Midnight's Children Thesis

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Midnight’s Children by Salman Rushdie
(A Study On Postcolonial Innovations)

A Thesis Presented to the Department of Literature
College of Nursing

In Partial Fulfilment of the Requirement in
Literature 101
World Literatures

Tan, John Ryan N.

March 2012

TABLE OF CONTENTS

Dedication………………………………………………………………………………………..2 Acknowledgement………………………………………………………………………………3

CHAPTER

1 The Problem and its background
A: Introduction……………………………………………………………………….4 B: Statement of the Problem……………………………………………………...10 C: Objective of the Study………………………………………………………….10 D: Significance of the Study………………………………………………………11 E: Scope and Limitations………………………………………………………….13

2 Review of Related Literature and Studies………………………………………14 3 Summary…………………………………………………………………………. 18 4 Discussion and Analysis…………………………………………………………..28 5 Summary, Findings, Conclusion and Recommendations A: Summary of the Study………………………………………………………….83 B: Findings……………………………………………………………………….....83 C: Conclusion………………………………………………………………..……..83 D: Recommendations…………………………………………………………..…83

About the Author……………………………………………………………………………….86 Bibliography…………………………………………………………………………………….96

To the two who believed

ACKNOWLEDGEMENTS

To the following people, the researcher would like to express her utmost gratitude.

To my family, for supporting me in making this thesis on my own.

To my Literature professor Sir Elmer Hibek PhD, for the encouragement and guidance.

To Jella Ramirez, for providing the inspiration that the researcher needed as she herself has accomplished the year before.

To Nescafe Philippines, for providing the finest stimulant, making a 23-hour non-stop thesis marathon possible.

Finally I would like to thank all my colleagues and friends during this period of my life.

CHAPTER 1
THE PROBLEM AND ITS BACKGROUND

A. Introduction
"there is no magic on earth strong enough to wipe out the legacies of one's parents." - Salman Rushdie, Midnight's Children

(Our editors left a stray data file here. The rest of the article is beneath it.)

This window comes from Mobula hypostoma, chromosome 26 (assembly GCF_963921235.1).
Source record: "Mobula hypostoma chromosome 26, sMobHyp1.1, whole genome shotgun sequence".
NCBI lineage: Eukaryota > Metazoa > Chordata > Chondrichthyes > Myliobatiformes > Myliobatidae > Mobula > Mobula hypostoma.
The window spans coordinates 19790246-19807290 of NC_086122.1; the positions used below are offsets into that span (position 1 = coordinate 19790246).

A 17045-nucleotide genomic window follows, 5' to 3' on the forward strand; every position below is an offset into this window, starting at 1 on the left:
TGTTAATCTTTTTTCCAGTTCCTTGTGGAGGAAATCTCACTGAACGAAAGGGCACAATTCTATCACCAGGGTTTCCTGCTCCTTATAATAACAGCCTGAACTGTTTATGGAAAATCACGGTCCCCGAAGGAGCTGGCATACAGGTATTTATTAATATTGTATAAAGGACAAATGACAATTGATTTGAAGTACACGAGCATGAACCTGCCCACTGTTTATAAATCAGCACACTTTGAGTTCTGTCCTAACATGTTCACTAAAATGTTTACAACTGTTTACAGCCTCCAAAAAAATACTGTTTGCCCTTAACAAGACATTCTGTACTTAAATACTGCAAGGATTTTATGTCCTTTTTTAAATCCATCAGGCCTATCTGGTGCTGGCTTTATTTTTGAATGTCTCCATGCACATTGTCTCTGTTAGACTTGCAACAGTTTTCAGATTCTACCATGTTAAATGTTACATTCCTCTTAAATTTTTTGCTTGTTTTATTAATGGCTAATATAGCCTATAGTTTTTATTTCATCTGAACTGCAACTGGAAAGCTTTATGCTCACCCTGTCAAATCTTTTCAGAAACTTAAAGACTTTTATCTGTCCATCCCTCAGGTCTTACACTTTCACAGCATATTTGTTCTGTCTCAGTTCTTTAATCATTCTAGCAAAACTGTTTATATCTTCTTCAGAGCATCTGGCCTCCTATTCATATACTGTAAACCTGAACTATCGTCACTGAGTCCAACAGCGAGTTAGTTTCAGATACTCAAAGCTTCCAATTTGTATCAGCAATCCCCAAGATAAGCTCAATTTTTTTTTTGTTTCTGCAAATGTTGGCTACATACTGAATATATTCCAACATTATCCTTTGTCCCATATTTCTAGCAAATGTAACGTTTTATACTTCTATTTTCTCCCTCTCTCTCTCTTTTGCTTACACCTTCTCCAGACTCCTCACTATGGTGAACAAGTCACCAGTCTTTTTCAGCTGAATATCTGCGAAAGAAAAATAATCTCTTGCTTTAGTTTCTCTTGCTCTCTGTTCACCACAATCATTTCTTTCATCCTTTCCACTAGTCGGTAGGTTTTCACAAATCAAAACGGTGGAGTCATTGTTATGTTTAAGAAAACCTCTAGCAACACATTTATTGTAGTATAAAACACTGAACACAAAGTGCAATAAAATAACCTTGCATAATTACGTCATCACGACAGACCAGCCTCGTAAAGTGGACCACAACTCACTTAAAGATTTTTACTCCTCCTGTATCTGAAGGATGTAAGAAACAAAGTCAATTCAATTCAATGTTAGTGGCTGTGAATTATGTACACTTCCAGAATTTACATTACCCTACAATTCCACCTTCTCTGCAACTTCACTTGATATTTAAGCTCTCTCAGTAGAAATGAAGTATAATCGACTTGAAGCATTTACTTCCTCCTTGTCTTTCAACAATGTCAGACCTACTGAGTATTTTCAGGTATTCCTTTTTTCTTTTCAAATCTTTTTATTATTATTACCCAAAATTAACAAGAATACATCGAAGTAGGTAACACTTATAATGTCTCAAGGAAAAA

When it was published in 1981, Midnight's Children won the Booker Prize, Great Britain's equivalent of the U.S. Pulitzer Prize; in 1993, the novel was awarded the "Booker of Bookers," a honor accorded to the best novel to be published in the competition's first twenty-five years. The book follows the life of Saleem Sinai, who is born at the very moment in 1947 when India gained its independence from British colonial rule. The infant Saleem is switched at birth with a child from a rich family and as a result leads a life of luxury until the mistake is discovered. Like the other children born that night, whom he dubs "the children of midnight," he finds himself to have mystical powers; despite the advantages conferred on him, Saleem's life takes him down paths of struggle and ruin before he is able to find peace.

Midnight's Children, roughly based on the early life of its author, Salman Rushdie, is considered a masterful blend of fiction, politics, and magic. Critics credit it with making the worldwide literary audience aware of the changes that India underwent throughout the twentieth century. With his masterful control of the English language and his ability to render even the most minute events in full, vivid details, Rushdie takes readers on an imaginative trip that makes them see his native country in a way that they never did before.

Midnight's Children is the first-person narrative of Saleem Sinai, an obscure thirty-year-old pickle factory worker who writes the fantastic story of his life each night, reading it aloud each night and having it commented on by a doting woman named Padma. He starts his story by describing how his grandfather...
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